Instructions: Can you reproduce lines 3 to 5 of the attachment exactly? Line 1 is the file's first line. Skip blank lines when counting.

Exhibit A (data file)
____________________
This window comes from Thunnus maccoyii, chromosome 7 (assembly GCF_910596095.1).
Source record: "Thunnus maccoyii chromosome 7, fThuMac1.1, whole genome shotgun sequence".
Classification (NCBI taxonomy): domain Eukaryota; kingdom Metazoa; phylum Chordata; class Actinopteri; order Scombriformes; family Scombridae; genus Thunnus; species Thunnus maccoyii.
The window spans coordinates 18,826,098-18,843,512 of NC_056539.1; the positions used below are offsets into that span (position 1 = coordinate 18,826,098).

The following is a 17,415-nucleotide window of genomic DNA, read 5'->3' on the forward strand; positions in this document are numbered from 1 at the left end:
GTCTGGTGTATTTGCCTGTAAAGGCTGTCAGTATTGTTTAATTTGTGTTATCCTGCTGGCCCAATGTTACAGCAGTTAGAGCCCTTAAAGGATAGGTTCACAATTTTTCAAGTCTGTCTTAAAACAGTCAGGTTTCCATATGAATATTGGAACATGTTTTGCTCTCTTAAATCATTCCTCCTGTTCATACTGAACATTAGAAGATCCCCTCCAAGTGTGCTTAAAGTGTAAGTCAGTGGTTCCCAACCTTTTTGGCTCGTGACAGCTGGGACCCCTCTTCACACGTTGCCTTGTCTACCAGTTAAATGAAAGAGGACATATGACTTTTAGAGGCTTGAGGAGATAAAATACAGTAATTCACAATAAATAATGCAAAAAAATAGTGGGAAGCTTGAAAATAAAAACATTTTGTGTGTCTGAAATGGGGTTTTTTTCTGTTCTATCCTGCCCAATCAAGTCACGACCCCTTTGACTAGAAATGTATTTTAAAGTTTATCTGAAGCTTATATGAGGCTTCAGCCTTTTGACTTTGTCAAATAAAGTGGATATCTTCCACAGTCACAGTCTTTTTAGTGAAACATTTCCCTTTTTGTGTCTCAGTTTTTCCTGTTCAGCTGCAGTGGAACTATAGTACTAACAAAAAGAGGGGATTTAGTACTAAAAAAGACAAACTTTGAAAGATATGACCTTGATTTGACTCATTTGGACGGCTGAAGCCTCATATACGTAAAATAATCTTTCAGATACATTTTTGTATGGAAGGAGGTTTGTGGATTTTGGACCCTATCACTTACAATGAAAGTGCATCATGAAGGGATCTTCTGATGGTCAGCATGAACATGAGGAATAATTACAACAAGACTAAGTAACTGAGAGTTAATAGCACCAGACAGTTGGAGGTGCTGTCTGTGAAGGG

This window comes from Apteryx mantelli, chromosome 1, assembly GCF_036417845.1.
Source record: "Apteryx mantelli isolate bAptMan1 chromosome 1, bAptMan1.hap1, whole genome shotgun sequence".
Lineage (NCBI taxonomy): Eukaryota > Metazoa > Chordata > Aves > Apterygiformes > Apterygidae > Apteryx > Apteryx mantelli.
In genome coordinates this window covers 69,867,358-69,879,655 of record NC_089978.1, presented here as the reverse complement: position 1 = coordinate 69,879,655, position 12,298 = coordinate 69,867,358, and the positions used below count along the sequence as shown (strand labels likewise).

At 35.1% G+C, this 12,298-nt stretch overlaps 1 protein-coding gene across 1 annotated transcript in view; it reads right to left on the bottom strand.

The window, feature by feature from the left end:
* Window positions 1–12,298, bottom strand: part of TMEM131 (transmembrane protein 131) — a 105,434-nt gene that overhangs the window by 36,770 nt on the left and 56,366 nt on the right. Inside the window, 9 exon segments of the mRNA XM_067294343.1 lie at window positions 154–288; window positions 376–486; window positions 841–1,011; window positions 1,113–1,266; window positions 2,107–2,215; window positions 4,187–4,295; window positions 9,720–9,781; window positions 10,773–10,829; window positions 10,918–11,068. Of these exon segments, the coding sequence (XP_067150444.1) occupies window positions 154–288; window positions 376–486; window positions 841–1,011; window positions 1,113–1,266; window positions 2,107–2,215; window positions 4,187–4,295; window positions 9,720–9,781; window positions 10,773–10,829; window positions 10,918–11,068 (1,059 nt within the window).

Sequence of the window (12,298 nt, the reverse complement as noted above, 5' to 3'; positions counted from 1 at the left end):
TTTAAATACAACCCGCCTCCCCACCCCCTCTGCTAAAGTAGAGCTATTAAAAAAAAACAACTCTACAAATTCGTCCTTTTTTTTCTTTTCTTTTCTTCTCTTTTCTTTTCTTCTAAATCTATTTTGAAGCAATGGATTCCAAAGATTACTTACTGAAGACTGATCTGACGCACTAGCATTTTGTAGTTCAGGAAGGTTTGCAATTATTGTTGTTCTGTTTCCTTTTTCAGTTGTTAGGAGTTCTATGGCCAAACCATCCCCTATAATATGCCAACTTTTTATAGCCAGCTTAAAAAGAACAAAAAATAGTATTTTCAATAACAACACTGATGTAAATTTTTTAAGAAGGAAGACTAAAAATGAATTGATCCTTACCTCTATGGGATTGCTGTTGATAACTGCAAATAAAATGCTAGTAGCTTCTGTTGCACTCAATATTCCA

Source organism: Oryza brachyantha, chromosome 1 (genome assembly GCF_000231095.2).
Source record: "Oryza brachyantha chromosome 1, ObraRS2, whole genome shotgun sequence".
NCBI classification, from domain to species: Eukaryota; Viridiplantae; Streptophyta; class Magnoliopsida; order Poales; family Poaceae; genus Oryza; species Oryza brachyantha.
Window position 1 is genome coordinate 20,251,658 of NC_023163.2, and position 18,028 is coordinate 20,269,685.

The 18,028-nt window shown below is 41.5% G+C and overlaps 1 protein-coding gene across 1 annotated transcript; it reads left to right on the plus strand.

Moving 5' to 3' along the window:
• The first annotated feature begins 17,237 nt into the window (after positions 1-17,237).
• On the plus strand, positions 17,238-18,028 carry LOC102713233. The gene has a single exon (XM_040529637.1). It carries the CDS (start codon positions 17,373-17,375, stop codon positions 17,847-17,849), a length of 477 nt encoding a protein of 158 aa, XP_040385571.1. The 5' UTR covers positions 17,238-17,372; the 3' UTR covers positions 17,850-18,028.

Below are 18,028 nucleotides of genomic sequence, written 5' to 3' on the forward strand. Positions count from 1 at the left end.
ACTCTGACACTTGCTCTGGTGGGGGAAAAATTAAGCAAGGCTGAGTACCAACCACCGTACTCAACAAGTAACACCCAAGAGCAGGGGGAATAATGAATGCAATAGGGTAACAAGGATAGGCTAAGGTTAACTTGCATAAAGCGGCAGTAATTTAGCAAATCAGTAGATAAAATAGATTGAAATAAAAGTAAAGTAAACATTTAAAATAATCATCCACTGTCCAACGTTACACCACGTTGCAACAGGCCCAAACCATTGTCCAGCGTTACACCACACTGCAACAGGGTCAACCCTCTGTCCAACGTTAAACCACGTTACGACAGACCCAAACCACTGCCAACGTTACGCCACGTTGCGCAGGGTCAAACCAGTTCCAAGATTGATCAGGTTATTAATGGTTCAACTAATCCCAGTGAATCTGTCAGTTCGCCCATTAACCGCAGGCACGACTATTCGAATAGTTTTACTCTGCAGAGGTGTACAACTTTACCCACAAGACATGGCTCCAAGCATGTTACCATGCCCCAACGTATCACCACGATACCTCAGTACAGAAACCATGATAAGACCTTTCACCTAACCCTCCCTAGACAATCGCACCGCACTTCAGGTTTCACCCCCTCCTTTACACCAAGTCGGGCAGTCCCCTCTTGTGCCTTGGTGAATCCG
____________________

Classification (NCBI taxonomy): domain Eukaryota; kingdom Metazoa; phylum Chordata; class Actinopteri; order Scombriformes; family Scombridae; genus Thunnus; species Thunnus maccoyii.
The window spans coordinates 18,826,098-18,843,512 of NC_056539.1; the positions used below are offsets into that span (position 1 = coordinate 18,826,098).

The following is a 17,415-nucleotide window of genomic DNA, read 5'->3' on the forward strand; positions in this document are numbered from 1 at the left end: